Is Help at Hand For Mortgage Prisoners?

by Mark Johnston

Is Help at Hand For Mortgage Prisoners?

It seems that falling house prices amongst other things have now turned many home owners in to mortgage prisoners. As many of these home owners have seen the equity in their homes eroded or even wiped out completely.

Recent research has also shown that many people in the UK including home owners have been unable to obtain further finance for mortgages due to them been self employed, having credit impairment problems or just employment changes.

first time buyers 1The Financial Service Authority (FSA) estimate that up to 45 per cent of mortgage holders who have taken out a mortgage since 2005 could be mortgage prisoners.

The HSBC also reckon that that the number of mortgage prisoners has soared by 40 per cent in little more than a year and that they now account for nearly a fifth of all home owners on their lenders standard variable rates (SVR).

Most borrowers that are stuck on their lenders standard variable rates (SVR) are now more than likely paying over the odds as the average standard variable rate (SVR) at the moment stands at around a hefty 4.86 per cent.

However according to broker Springtide Capital, increased lending, innovative products and criteria from lenders may allow many mortgage prisoners to move their mortgages in 2013.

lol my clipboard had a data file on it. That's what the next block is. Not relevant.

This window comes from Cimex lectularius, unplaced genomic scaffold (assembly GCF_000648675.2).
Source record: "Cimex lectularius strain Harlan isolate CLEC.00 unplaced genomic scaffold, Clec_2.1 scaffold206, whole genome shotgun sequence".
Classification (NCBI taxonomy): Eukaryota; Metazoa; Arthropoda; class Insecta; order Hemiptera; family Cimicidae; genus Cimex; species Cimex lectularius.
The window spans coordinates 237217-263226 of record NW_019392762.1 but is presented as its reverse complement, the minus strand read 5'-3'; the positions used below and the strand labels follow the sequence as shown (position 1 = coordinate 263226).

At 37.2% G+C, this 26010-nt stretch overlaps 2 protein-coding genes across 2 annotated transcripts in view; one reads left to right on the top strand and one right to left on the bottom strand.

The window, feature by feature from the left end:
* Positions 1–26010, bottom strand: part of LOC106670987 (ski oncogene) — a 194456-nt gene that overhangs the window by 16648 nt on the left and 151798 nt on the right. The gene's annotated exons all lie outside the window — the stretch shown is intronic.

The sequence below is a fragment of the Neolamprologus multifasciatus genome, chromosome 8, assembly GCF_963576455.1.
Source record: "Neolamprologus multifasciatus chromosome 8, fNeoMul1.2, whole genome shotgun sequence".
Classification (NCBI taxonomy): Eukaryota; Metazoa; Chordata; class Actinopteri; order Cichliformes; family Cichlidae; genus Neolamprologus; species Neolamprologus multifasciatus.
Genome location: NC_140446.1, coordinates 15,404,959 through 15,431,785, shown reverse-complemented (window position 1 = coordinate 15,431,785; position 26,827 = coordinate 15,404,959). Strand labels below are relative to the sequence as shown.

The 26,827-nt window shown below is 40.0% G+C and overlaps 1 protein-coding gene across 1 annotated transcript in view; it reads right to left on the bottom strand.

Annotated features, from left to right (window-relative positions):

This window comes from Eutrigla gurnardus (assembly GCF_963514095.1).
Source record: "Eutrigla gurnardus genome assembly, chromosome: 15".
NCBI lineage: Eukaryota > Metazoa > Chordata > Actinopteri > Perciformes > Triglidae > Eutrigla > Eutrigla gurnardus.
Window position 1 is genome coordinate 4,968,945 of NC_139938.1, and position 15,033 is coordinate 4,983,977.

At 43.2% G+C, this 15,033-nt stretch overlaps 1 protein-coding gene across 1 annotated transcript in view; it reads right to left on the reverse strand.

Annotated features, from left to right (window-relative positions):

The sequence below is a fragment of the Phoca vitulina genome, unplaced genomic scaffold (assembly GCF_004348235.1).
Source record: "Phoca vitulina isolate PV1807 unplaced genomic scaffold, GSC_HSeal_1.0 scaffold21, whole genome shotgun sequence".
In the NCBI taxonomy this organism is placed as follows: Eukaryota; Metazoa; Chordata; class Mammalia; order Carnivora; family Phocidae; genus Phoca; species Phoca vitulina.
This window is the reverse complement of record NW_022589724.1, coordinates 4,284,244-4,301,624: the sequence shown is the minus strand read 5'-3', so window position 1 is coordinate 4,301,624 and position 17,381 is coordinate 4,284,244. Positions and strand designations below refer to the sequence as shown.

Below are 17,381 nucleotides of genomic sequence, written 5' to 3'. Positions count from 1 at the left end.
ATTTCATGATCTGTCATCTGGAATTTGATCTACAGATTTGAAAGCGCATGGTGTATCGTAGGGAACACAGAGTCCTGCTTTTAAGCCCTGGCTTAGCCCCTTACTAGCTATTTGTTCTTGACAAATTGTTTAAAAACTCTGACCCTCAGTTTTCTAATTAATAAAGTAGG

Some lenders such as the Clydesdale bank and Kent Reliance already appear to be coming up with more flexible indemnity solutions in order to try to help those with an unusual or difficult financial position.

The final Mortgage Market Review (MMR) rules should also improve the situation for existing borrowers by making it less complex for lenders to provide appropriate ongoing access to appropriate products.

Also with the current mortgage price war in full throttle, David Hollingworth, of broker London and Country, states that “there is certainly a heightened level of competition and lenders are keen to attract new business with extremely low interest rates”.

Experts therefore believe that the funding for lending scheme will eventually mean that while most mainstream lenders will be competing to lower their rates for those with large deposits or equity, smaller lenders will take advantage of the gap in the market this will produce by coming up with more innovative products for bespoke requirements. Therefore this could see many more so called mortgage prisoners finally able to obtain a suitable product to fund their move.

Current figures have revealed that an estimated 3.6 million borrowers already on their lenders standard variable rates (SVR) have loan to value (LTV) ratios below 85 per cent and could therefore now snap up a better mortgage rate than they one they are on, possibly even saving themselves up to £1,000 at the same time.

It seems then that evidence is building that many borrowers can and should be now looking to remortgage on to a better deal while they still can. 

Nevertheless despite all this lenders still have the option as to whether they chose help these particular customers or not!



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